for gallant conduct at the battle of Gettysburg; James A.
McKinley, first lieutenant Company I, promoted to captain,
October 7, vice Patrick Resran, discharged on surgeon's



certificate of disability ; Volncy J. Pierce, first lieutenant
Company G, promoted captain Company D, vice Hulett,
resigned ; Joseph Dompsey, second lieutenant Company K,
promoted first lieutenant August 26 ; Edward Seeider, ser-
geant Company E, promoted second lieutenant Company
E, October 7, vice Lieutenant Taylor, killed at Gettysburg ;
Sidney Gaylord, sergeant Company E, promoted second
lieutenant Company E, October 7 ; James W. Kingsley,
sergeant Company K, promoted second lieutenant Company
K, August 26.

The following is a list of deaths in hospitals ;

George W. Box, Company C, September 22, 186'3;
Charles H. Backus, sergeant Company D ; Levi M. Wallace,
Company E, August 18, 1863; William Edmonds, Com-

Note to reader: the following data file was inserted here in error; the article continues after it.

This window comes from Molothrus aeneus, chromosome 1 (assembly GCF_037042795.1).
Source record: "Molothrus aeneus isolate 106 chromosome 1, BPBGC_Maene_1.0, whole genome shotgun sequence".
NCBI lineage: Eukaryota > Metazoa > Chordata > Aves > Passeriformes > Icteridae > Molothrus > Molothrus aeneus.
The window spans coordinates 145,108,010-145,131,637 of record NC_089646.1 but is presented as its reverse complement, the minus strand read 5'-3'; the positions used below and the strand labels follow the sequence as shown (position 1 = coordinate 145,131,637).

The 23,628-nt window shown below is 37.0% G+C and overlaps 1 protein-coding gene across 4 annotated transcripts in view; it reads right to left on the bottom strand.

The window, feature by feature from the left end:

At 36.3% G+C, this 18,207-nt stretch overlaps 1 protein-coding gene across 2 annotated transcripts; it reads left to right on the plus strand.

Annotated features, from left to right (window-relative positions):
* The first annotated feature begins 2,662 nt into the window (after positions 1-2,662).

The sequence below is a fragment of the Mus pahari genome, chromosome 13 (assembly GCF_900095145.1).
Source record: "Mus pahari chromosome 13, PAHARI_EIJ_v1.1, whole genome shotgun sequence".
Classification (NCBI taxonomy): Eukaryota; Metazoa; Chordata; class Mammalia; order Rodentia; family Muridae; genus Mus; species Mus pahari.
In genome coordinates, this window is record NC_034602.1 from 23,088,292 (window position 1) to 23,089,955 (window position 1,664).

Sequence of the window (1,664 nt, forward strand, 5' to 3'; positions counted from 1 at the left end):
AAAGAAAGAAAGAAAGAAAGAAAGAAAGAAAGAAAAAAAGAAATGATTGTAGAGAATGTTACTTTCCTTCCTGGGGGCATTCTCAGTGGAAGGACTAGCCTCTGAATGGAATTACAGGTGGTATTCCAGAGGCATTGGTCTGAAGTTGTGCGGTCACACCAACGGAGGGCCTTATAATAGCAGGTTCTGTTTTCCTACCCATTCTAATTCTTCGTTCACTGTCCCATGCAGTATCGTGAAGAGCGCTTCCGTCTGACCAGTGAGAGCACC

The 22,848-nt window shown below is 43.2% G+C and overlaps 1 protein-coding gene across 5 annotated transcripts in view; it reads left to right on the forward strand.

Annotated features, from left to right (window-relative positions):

pany P, September 17, 1863 ; Horace Cheever, Company
F; Asa Westcott, Company F, July 25, 1863.



CHAPTER XXII.

OSWEGO IN THE KEBELLION.

The One Ilunilrcd and Forty-seventh Regiment— Mine Run— Winter
Quarters — Battles of tbc Wilderness, North Anna, and Peters-
burg.

October 19, the First corps advanced to Haymarket,
near the entrance of Thoroughfare Gap. The regiment lost
several men, captured on the picket-line that evening. Tlicy
were surprised by the enemy's cavalry, in consequence of a
blunder or negligence of the ofiicer posting the picket-line.
On the next day the corps marched through the Gap and